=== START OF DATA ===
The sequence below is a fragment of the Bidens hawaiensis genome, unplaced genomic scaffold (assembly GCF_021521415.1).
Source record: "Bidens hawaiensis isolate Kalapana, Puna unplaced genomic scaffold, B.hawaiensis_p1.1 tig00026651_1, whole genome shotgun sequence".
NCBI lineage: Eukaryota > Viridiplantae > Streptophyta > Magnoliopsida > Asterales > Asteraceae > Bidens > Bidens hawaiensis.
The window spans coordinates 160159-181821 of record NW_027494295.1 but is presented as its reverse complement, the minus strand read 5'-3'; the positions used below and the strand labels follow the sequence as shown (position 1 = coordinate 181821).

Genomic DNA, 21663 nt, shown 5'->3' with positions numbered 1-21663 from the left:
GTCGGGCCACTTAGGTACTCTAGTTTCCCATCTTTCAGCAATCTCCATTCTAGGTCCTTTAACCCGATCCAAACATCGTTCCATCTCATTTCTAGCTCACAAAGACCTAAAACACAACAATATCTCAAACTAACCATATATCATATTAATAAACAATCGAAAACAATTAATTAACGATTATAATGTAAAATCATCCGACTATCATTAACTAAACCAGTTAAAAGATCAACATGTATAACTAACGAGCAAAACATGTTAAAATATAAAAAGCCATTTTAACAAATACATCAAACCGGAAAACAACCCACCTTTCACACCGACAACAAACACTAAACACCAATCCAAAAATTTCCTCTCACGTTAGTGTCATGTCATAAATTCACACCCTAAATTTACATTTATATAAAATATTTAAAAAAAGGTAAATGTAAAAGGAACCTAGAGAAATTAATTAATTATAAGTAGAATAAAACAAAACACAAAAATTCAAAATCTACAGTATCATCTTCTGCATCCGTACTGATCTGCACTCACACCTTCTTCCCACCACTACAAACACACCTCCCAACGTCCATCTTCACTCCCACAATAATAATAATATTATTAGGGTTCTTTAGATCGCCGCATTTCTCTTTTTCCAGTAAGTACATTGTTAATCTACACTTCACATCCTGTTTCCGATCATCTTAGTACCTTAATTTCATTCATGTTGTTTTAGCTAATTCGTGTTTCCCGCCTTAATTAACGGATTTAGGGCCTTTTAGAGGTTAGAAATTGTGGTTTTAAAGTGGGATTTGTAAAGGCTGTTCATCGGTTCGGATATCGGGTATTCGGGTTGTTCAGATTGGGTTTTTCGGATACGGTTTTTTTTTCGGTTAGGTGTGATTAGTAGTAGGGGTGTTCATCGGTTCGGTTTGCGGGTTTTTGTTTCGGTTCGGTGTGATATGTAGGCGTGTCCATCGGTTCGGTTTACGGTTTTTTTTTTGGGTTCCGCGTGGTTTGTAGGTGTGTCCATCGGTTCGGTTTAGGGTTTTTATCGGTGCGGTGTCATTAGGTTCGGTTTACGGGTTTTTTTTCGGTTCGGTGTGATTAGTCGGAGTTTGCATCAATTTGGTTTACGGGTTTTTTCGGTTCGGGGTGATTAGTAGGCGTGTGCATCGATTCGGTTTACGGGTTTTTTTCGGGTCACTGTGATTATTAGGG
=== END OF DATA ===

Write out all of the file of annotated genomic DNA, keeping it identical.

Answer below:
The sequence below is a fragment of the Bidens hawaiensis genome, unplaced genomic scaffold (assembly GCF_021521415.1).
Source record: "Bidens hawaiensis isolate Kalapana, Puna unplaced genomic scaffold, B.hawaiensis_p1.1 tig00026651_1, whole genome shotgun sequence".
NCBI lineage: Eukaryota > Viridiplantae > Streptophyta > Magnoliopsida > Asterales > Asteraceae > Bidens > Bidens hawaiensis.
The window spans coordinates 160159-181821 of record NW_027494295.1 but is presented as its reverse complement, the minus strand read 5'-3'; the positions used below and the strand labels follow the sequence as shown (position 1 = coordinate 181821).

Genomic DNA, 21663 nt, shown 5'->3' with positions numbered 1-21663 from the left:
GTCGGGCCACTTAGGTACTCTAGTTTCCCATCTTTCAGCAATCTCCATTCTAGGTCCTTTAACCCGATCCAAACATCGTTCCATCTCATTTCTAGCTCACAAAGACCTAAAACACAACAATATCTCAAACTAACCATATATCATATTAATAAACAATCGAAAACAATTAATTAACGATTATAATGTAAAATCATCCGACTATCATTAACTAAACCAGTTAAAAGATCAACATGTATAACTAACGAGCAAAACATGTTAAAATATAAAAAGCCATTTTAACAAATACATCAAACCGGAAAACAACCCACCTTTCACACCGACAACAAACACTAAACACCAATCCAAAAATTTCCTCTCACGTTAGTGTCATGTCATAAATTCACACCCTAAATTTACATTTATATAAAATATTTAAAAAAAGGTAAATGTAAAAGGAACCTAGAGAAATTAATTAATTATAAGTAGAATAAAACAAAACACAAAAATTCAAAATCTACAGTATCATCTTCTGCATCCGTACTGATCTGCACTCACACCTTCTTCCCACCACTACAAACACACCTCCCAACGTCCATCTTCACTCCCACAATAATAATAATATTATTAGGGTTCTTTAGATCGCCGCATTTCTCTTTTTCCAGTAAGTACATTGTTAATCTACACTTCACATCCTGTTTCCGATCATCTTAGTACCTTAATTTCATTCATGTTGTTTTAGCTAATTCGTGTTTCCCGCCTTAATTAACGGATTTAGGGCCTTTTAGAGGTTAGAAATTGTGGTTTTAAAGTGGGATTTGTAAAGGCTGTTCATCGGTTCGGATATCGGGTATTCGGGTTGTTCAGATTGGGTTTTTCGGATACGGTTTTTTTTTCGGTTAGGTGTGATTAGTAGTAGGGGTGTTCATCGGTTCGGTTTGCGGGTTTTTGTTTCGGTTCGGTGTGATATGTAGGCGTGTCCATCGGTTCGGTTTACGGTTTTTTTTTTGGGTTCCGCGTGGTTTGTAGGTGTGTCCATCGGTTCGGTTTAGGGTTTTTATCGGTGCGGTGTCATTAGGTTCGGTTTACGGGTTTTTTTTCGGTTCGGTGTGATTAGTCGGAGTTTGCATCAATTTGGTTTACGGGTTTTTTCGGTTCGGGGTGATTAGTAGGCGTGTGCATCGATTCGGTTTACGGGTTTTTTTCGGGTCACTGTGATTATTAGGG